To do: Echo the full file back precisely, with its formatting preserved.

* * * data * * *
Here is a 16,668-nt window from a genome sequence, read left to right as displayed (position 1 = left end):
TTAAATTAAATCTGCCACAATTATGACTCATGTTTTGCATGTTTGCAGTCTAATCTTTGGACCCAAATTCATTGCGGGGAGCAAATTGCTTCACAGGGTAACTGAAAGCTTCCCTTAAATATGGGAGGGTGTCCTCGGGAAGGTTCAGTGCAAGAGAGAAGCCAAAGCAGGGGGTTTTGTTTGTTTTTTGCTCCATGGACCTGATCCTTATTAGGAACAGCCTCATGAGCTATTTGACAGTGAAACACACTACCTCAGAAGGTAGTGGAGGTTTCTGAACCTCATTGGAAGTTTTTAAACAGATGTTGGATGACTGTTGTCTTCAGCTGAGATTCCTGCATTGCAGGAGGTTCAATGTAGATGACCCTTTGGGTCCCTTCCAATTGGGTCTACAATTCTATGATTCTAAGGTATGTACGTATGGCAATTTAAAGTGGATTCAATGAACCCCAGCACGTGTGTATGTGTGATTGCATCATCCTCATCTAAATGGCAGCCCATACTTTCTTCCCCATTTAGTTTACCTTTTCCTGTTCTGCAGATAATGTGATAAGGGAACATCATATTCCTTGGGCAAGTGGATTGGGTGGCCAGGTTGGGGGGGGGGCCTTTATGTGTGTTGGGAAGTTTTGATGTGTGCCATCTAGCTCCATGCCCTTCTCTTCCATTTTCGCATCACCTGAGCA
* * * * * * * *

Here is a 16,668-nt window from a genome sequence, read left to right as displayed (position 1 = left end):
TTAAATTAAATCTGCCACAATTATGACTCATGTTTTGCATGTTTGCAGTCTAATCTTTGGACCCAAATTCATTGCGGGGAGCAAATTGCTTCACAGGGTAACTGAAAGCTTCCCTTAAATATGGGAGGGTGTCCTCGGGAAGGTTCAGTGCAAGAGAGAAGCCAAAGCAGGGGGTTTTGTTTGTTTTTTGCTCCATGGACCTGATCCTTATTAGGAACAGCCTCATGAGCTATTTGACAGTGAAACACACTACCTCAGAAGGTAGTGGAGGTTTCTGAACCTCATTGGAAGTTTTTAAACAGATGTTGGATGACTGTTGTCTTCAGCTGAGATTCCTGCATTGCAGGAGGTTCAATGTAGATGACCCTTTGGGTCCCTTCCAATTGGGTCTACAATTCTATGATTCTAAGGTATGTACGTATGGCAATTTAAAGTGGATTCAATGAACCCCAGCACGTGTGTATGTGTGATTGCATCATCCTCATCTAAATGGCAGCCCATACTTTCTTCCCCATTTAGTTTACCTTTTCCTGTTCTGCAGATAATGTGATAAGGGAACATCATATTCCTTGGGCAAGTGGATTGGGTGGCCAGGTTGGGGGGGGGGCCTTTATGTGTGTTGGGAAGTTTTGATGTGTGCCATCTAGCTCCATGCCCTTCTCTTCCATTTTCGCATCACCTGAGCA